Teaching Primary Programming with Scratch, Year 6
Teaching Primary programming with Scratch - Research-Informed Approaches
The teacher book listed at the end explores methodology and pedagogy in detail helping you to understand why an approach is useful.
There is a clear, research-informed progression through the series, and the graphic on the next page on a grey background shows which programming concepts are introduced in this book.
Pedagogy in a Few Paragraphs
Introduction to Programming Concepts
Away From Code
Pupils are taught key programming concepts away from programming to lower cognitive load and make it easier to transfer these ideas from one programming language to another.
I Do You Do
While pupils are finding their way around the Scratch environment, we employ this basic methodology as it allows more solo hands on access.
Pupils are encouraged to read and understand code before they create their own code. We use the PRIMM method in this book in the last module.
Modify (change)
Some modules include a Parsons exercise to build code from teacher-provided pre-selected code.
Each project provides time and stimulus to be creative in code within the zone of proximal development provided by the taught concepts and explored projects. In other words, it has reasonable projects that can be created independently or with minimum teacher support.
Key knowledge is introduced in the concept introductions and reinforced in each of the activities.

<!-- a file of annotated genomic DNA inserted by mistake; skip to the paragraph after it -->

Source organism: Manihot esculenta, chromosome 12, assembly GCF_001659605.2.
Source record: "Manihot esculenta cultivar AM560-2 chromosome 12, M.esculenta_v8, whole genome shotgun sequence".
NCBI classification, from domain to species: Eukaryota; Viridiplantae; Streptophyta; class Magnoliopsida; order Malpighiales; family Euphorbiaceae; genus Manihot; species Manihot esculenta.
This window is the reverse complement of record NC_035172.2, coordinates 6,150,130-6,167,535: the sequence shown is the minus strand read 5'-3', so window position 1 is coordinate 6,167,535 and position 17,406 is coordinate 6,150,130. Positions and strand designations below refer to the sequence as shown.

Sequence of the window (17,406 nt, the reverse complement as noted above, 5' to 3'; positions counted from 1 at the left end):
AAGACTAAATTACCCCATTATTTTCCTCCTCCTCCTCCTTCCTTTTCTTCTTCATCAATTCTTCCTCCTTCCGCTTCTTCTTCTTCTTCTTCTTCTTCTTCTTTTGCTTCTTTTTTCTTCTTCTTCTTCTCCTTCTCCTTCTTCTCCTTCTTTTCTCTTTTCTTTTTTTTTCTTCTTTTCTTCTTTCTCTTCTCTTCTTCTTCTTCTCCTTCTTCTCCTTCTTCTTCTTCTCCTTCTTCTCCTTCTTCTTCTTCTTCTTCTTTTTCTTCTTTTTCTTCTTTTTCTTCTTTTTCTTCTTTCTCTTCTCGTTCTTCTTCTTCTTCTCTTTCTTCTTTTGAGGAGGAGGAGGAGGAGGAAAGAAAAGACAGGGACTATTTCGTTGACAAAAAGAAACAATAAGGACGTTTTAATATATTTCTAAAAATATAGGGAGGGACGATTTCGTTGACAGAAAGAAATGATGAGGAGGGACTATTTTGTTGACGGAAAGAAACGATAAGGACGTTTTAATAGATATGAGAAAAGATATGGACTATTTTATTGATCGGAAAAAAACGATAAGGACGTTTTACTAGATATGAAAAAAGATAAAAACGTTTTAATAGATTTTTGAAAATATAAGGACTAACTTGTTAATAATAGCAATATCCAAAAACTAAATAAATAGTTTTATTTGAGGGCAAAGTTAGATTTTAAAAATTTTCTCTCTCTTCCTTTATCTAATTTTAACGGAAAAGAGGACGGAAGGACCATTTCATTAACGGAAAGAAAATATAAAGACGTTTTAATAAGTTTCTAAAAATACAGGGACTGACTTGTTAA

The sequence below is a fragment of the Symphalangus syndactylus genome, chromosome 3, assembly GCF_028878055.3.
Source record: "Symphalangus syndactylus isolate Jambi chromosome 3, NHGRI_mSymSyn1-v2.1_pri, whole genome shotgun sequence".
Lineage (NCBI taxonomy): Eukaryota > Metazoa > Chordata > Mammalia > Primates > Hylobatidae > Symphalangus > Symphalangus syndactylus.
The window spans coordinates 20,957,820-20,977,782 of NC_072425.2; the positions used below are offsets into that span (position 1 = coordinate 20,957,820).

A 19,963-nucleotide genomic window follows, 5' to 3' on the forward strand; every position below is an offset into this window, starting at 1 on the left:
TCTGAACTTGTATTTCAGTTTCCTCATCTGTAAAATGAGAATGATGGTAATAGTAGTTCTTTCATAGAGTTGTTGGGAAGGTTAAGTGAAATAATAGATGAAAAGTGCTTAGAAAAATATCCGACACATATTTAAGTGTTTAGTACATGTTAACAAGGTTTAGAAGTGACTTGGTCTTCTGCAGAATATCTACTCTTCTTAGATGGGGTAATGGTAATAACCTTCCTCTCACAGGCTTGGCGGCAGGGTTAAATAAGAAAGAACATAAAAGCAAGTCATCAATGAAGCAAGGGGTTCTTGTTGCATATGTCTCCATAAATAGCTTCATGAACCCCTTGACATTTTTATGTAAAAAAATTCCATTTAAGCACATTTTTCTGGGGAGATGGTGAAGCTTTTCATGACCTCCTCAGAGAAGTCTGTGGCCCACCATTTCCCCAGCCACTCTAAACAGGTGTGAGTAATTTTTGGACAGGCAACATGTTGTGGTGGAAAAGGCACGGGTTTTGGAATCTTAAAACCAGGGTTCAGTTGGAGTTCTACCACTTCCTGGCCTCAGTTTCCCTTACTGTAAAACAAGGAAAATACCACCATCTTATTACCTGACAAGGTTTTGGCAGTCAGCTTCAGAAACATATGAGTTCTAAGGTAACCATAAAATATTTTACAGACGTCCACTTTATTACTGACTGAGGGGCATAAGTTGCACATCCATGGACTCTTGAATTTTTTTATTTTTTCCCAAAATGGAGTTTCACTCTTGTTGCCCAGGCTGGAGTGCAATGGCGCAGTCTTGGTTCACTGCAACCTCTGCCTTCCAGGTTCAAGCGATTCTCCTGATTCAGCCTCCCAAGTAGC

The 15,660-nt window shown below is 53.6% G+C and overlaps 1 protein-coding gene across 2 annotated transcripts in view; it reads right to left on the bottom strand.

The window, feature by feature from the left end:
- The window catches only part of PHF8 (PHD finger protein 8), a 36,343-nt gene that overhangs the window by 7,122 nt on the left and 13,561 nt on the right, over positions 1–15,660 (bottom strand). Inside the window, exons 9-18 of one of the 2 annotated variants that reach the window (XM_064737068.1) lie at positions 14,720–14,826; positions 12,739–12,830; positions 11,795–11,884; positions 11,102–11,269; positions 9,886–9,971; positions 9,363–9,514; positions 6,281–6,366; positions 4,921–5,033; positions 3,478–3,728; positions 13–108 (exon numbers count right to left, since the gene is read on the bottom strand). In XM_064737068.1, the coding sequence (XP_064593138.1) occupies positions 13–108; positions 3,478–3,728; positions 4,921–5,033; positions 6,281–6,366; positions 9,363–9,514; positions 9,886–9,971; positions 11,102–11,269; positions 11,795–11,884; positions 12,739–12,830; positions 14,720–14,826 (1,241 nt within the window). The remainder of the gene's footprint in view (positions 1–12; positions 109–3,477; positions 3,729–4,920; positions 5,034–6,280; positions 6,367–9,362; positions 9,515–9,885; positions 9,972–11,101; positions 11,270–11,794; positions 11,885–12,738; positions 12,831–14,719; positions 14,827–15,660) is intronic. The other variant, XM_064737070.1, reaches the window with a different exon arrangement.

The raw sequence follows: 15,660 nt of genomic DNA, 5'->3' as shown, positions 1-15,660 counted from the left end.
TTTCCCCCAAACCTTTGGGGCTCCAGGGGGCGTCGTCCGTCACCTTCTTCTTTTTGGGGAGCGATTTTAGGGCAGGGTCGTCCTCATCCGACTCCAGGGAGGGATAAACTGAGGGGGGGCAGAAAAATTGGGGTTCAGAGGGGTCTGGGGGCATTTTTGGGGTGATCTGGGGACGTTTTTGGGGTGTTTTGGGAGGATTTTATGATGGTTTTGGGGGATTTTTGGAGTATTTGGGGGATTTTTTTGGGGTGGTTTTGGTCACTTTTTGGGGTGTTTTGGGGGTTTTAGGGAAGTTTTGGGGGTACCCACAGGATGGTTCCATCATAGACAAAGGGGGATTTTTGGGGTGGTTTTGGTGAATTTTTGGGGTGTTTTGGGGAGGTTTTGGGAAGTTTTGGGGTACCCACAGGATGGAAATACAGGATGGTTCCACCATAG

Hints Tips
The last module also includes a copy of the pupil resource annotated with extra information to further teachers programming knowledge, hints and formative assessment opportunities in case pupils are stuck and tips to adapt or support whole class teaching.
Many of these extra hints and tips will not be needed, but the more informed the teacher is, the better quality learning opportunity pupils will have.

Committed to Improvements
HIAS, Hampshire s Inspection Advisory Service, is committed to developing and improving these resources. We recognize that primary programming is still its infancy in comparison with other subjects and that new research and primary practice will refine and improve teaching and learning in this area. All royalties earned from this series will be used to write more computing books and revise these resources as needed.

Photocopiable resource for pupils

Teacher Hints Tips on the same resource

CHAPTER 1 Simple Sequence
Introducing Simple Sequence
These slides can be downloaded from https://computing.hias.hants.gov.uk/course/view.php?id=51 .
Part One: Simple Sequence
They are designed to be delivered to the whole class before pupils move on to using simple sequence in any module of work in this book. If pupils have used the slides before a previous module of work omit them.
Part Two: Fast Slow
Is designed to be delivered before the conversation or animation modules. If pupils have not viewed sequence or fast and slow, then deliver one in the first session and the second in a further lesson.
They can also be delivered to a small group of pupils if they are working independently through resources in pairs.
Slides are provided in PDF and PowerPoint Formats and teachers who purchased the book are authorized to adapt the resources within their school or on closed learning platforms such as Seesaw, Google Classroom or Teams as long as they are not shared outside the school community.
Extra hints and tips on usage are provided alongside each slide on the following pages.
Pupils will need whiteboards and pens or paper and pencils.